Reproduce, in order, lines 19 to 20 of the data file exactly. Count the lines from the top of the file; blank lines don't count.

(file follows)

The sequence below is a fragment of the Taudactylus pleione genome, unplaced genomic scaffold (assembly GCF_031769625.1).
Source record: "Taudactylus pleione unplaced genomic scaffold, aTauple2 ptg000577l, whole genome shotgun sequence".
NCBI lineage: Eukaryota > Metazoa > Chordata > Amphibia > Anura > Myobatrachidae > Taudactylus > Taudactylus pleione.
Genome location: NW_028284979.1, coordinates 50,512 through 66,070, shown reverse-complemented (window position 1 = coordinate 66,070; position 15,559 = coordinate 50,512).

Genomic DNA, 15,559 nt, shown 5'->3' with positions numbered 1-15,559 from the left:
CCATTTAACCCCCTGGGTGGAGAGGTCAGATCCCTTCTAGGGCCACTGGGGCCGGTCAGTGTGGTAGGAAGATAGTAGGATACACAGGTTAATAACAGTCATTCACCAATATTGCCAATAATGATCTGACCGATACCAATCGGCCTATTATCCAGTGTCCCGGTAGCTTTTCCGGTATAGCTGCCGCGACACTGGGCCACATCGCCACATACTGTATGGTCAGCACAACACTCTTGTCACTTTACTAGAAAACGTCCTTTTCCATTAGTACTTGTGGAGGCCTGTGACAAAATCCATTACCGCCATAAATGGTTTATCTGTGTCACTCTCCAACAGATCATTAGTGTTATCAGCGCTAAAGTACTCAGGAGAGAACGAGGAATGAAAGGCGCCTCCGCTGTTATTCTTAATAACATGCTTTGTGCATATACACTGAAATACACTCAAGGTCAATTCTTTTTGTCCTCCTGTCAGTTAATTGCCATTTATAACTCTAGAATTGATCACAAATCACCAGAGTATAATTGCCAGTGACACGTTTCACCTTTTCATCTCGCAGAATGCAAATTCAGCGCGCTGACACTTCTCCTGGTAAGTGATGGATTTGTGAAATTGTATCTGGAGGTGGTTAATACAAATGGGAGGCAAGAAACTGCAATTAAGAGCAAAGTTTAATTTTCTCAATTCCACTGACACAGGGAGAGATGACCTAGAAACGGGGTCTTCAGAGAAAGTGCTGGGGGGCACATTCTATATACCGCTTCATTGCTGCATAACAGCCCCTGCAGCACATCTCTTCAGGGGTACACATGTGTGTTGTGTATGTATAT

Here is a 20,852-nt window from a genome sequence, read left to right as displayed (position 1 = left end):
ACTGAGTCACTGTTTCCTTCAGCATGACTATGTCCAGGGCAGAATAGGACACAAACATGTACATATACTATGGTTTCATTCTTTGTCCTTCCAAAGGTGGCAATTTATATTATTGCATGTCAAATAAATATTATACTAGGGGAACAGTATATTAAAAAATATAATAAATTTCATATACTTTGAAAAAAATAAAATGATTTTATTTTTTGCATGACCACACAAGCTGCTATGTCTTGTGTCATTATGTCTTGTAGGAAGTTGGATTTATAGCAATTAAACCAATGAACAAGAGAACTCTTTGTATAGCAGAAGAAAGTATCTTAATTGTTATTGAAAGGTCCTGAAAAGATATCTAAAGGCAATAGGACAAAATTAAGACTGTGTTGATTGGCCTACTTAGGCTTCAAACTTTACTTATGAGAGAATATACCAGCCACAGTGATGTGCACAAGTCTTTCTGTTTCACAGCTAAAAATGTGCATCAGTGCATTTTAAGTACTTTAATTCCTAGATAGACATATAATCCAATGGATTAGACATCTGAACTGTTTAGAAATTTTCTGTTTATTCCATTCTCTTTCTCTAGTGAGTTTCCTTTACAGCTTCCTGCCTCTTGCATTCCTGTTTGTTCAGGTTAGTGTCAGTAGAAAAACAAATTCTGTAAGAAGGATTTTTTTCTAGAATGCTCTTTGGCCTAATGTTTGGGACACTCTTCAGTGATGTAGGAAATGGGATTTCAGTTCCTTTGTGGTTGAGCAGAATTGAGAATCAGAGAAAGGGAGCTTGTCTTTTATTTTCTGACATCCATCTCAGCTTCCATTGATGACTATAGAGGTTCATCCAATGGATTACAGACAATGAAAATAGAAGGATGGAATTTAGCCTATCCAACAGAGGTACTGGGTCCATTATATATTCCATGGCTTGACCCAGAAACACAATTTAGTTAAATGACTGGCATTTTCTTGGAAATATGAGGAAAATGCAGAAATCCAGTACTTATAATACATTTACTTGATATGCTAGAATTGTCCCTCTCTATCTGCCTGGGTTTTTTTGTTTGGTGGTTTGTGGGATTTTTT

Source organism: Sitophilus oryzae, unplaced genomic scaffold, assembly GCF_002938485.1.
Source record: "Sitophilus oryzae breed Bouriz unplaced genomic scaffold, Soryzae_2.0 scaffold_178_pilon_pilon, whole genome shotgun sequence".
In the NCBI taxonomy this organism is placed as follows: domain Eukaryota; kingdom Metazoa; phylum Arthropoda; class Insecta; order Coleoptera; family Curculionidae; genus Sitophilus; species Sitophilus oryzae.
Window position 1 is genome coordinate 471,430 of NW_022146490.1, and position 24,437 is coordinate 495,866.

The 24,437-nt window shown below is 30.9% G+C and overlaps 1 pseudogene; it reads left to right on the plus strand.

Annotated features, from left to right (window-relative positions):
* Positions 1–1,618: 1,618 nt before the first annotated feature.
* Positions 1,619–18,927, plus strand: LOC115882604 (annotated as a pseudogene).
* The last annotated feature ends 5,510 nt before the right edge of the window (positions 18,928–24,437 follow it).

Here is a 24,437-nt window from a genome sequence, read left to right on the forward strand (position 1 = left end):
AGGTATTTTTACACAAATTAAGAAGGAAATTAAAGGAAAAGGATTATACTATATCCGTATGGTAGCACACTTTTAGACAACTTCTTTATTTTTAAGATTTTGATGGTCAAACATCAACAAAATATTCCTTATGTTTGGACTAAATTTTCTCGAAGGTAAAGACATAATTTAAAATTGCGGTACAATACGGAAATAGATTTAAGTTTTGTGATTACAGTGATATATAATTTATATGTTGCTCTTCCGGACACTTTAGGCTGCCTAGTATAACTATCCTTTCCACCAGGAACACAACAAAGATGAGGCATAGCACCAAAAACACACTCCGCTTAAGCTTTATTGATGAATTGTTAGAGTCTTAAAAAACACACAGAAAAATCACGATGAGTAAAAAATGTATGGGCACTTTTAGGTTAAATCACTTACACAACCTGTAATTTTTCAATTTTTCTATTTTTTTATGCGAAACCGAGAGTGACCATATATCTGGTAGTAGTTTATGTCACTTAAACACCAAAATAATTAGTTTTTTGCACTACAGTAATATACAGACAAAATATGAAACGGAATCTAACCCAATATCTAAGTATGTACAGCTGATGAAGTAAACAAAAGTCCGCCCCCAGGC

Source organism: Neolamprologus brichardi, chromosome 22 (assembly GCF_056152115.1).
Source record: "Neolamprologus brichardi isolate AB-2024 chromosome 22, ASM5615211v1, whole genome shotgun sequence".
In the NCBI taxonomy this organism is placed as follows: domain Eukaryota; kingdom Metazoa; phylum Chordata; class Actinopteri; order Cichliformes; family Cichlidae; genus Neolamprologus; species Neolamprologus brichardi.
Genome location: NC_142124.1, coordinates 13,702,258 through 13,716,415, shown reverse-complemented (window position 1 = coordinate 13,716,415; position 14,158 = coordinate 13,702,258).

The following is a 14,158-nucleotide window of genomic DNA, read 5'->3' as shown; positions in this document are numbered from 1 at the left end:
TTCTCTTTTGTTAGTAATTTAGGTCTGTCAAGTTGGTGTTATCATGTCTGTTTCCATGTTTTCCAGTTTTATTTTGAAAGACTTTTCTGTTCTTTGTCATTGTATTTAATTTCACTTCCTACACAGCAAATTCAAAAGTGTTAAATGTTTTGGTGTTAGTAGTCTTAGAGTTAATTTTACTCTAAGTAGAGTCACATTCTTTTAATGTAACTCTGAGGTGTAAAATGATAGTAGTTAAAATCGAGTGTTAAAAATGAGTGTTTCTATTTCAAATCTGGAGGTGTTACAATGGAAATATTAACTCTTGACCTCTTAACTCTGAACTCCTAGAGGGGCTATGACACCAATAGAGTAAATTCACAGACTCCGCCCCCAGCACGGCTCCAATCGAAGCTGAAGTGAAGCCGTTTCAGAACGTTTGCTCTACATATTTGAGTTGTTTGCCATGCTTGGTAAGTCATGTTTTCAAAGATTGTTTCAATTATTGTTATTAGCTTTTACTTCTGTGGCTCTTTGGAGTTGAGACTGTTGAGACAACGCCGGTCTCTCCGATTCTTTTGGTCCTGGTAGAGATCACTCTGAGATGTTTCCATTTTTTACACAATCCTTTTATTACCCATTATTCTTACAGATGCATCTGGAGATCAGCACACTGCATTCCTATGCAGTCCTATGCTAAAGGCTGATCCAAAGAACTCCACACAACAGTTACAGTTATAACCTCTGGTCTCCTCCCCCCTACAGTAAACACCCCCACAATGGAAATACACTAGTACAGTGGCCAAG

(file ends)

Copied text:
AGGTATTTTTACACAAATTAAGAAGGAAATTAAAGGAAAAGGATTATACTATATCCGTATGGTAGCACACTTTTAGACAACTTCTTTATTTTTAAGATTTTGATGGTCAAACATCAACAAAATATTCCTTATGTTTGGACTAAATTTTCTCGAAGGTAAAGACATAATTTAAAATTGCGGTACAATACGGAAATAGATTTAAGTTTTGTGATTACAGTGATATATAATTTATATGTTGCTCTTCCGGACACTTTAGGCTGCCTAGTATAACTATCCTTTCCACCAGGAACACAACAAAGATGAGGCATAGCACCAAAAACACACTCCGCTTAAGCTTTATTGATGAATTGTTAGAGTCTTAAAAAACACACAGAAAAATCACGATGAGTAAAAAATGTATGGGCACTTTTAGGTTAAATCACTTACACAACCTGTAATTTTTCAATTTTTCTATTTTTTTATGCGAAACCGAGAGTGACCATATATCTGGTAGTAGTTTATGTCACTTAAACACCAAAATAATTAGTTTTTTGCACTACAGTAATATACAGACAAAATATGAAACGGAATCTAACCCAATATCTAAGTATGTACAGCTGATGAAGTAAACAAAAGTCCGCCCCCAGGC

Source organism: Neolamprologus brichardi, chromosome 22 (assembly GCF_056152115.1).